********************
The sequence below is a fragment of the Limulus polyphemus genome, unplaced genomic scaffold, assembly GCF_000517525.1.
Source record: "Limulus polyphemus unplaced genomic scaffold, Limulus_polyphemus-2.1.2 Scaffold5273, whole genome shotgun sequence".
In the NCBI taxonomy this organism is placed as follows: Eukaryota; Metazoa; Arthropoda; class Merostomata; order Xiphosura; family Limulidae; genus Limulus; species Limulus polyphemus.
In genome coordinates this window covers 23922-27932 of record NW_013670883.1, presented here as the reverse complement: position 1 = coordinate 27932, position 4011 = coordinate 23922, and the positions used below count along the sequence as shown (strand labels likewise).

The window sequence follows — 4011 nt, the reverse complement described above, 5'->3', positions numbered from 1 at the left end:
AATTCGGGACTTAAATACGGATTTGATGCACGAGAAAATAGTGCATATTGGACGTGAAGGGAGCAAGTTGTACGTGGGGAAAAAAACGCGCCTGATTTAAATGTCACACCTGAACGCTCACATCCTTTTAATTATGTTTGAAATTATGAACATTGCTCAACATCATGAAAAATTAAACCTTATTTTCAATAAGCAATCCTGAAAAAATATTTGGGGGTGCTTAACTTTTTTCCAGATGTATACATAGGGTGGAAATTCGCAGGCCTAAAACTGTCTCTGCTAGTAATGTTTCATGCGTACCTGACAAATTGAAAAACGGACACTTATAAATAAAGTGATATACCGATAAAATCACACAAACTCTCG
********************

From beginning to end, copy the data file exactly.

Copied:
The sequence below is a fragment of the Limulus polyphemus genome, unplaced genomic scaffold, assembly GCF_000517525.1.
Source record: "Limulus polyphemus unplaced genomic scaffold, Limulus_polyphemus-2.1.2 Scaffold5273, whole genome shotgun sequence".
In the NCBI taxonomy this organism is placed as follows: Eukaryota; Metazoa; Arthropoda; class Merostomata; order Xiphosura; family Limulidae; genus Limulus; species Limulus polyphemus.
In genome coordinates this window covers 23922-27932 of record NW_013670883.1, presented here as the reverse complement: position 1 = coordinate 27932, position 4011 = coordinate 23922, and the positions used below count along the sequence as shown (strand labels likewise).

The window sequence follows — 4011 nt, the reverse complement described above, 5'->3', positions numbered from 1 at the left end:
AATTCGGGACTTAAATACGGATTTGATGCACGAGAAAATAGTGCATATTGGACGTGAAGGGAGCAAGTTGTACGTGGGGAAAAAAACGCGCCTGATTTAAATGTCACACCTGAACGCTCACATCCTTTTAATTATGTTTGAAATTATGAACATTGCTCAACATCATGAAAAATTAAACCTTATTTTCAATAAGCAATCCTGAAAAAATATTTGGGGGTGCTTAACTTTTTTCCAGATGTATACATAGGGTGGAAATTCGCAGGCCTAAAACTGTCTCTGCTAGTAATGTTTCATGCGTACCTGACAAATTGAAAAACGGACACTTATAAATAAAGTGATATACCGATAAAATCACACAAACTCTCG